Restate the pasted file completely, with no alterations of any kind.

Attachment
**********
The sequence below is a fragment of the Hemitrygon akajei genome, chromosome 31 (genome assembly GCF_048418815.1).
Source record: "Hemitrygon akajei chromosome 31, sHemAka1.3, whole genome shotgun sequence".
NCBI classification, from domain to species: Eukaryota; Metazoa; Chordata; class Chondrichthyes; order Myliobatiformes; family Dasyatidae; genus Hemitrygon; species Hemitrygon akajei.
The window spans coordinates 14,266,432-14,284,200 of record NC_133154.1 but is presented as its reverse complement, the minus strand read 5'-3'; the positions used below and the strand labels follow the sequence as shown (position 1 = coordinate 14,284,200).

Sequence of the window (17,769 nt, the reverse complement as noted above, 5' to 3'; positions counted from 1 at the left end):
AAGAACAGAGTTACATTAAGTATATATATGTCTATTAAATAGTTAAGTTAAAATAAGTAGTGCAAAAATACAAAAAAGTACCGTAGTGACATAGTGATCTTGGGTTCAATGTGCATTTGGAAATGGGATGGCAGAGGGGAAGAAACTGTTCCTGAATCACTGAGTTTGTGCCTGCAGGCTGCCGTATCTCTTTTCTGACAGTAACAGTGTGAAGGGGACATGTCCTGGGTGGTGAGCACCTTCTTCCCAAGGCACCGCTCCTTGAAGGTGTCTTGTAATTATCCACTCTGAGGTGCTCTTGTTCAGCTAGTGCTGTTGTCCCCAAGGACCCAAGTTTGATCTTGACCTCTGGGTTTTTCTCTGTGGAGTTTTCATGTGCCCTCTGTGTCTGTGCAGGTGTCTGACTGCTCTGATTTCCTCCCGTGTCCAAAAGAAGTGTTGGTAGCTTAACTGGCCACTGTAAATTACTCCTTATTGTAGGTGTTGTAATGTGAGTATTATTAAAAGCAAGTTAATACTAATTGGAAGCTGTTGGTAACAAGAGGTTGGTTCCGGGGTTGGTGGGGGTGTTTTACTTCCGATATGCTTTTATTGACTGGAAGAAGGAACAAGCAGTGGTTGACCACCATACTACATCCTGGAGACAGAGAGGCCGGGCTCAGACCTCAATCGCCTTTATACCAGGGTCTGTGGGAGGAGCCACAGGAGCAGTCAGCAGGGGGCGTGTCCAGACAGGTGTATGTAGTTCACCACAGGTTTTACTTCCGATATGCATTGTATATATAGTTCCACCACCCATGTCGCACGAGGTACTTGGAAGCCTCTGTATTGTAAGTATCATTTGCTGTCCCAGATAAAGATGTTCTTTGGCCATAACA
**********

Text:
The sequence below is a fragment of the Hemitrygon akajei genome, chromosome 31 (genome assembly GCF_048418815.1).
Source record: "Hemitrygon akajei chromosome 31, sHemAka1.3, whole genome shotgun sequence".
NCBI classification, from domain to species: Eukaryota; Metazoa; Chordata; class Chondrichthyes; order Myliobatiformes; family Dasyatidae; genus Hemitrygon; species Hemitrygon akajei.
The window spans coordinates 14,266,432-14,284,200 of record NC_133154.1 but is presented as its reverse complement, the minus strand read 5'-3'; the positions used below and the strand labels follow the sequence as shown (position 1 = coordinate 14,284,200).

Sequence of the window (17,769 nt, the reverse complement as noted above, 5' to 3'; positions counted from 1 at the left end):
AAGAACAGAGTTACATTAAGTATATATATGTCTATTAAATAGTTAAGTTAAAATAAGTAGTGCAAAAATACAAAAAAGTACCGTAGTGACATAGTGATCTTGGGTTCAATGTGCATTTGGAAATGGGATGGCAGAGGGGAAGAAACTGTTCCTGAATCACTGAGTTTGTGCCTGCAGGCTGCCGTATCTCTTTTCTGACAGTAACAGTGTGAAGGGGACATGTCCTGGGTGGTGAGCACCTTCTTCCCAAGGCACCGCTCCTTGAAGGTGTCTTGTAATTATCCACTCTGAGGTGCTCTTGTTCAGCTAGTGCTGTTGTCCCCAAGGACCCAAGTTTGATCTTGACCTCTGGGTTTTTCTCTGTGGAGTTTTCATGTGCCCTCTGTGTCTGTGCAGGTGTCTGACTGCTCTGATTTCCTCCCGTGTCCAAAAGAAGTGTTGGTAGCTTAACTGGCCACTGTAAATTACTCCTTATTGTAGGTGTTGTAATGTGAGTATTATTAAAAGCAAGTTAATACTAATTGGAAGCTGTTGGTAACAAGAGGTTGGTTCCGGGGTTGGTGGGGGTGTTTTACTTCCGATATGCTTTTATTGACTGGAAGAAGGAACAAGCAGTGGTTGACCACCATACTACATCCTGGAGACAGAGAGGCCGGGCTCAGACCTCAATCGCCTTTATACCAGGGTCTGTGGGAGGAGCCACAGGAGCAGTCAGCAGGGGGCGTGTCCAGACAGGTGTATGTAGTTCACCACAGGTTTTACTTCCGATATGCATTGTATATATAGTTCCACCACCCATGTCGCACGAGGTACTTGGAAGCCTCTGTATTGTAAGTATCATTTGCTGTCCCAGATAAAGATGTTCTTTGGCCATAACA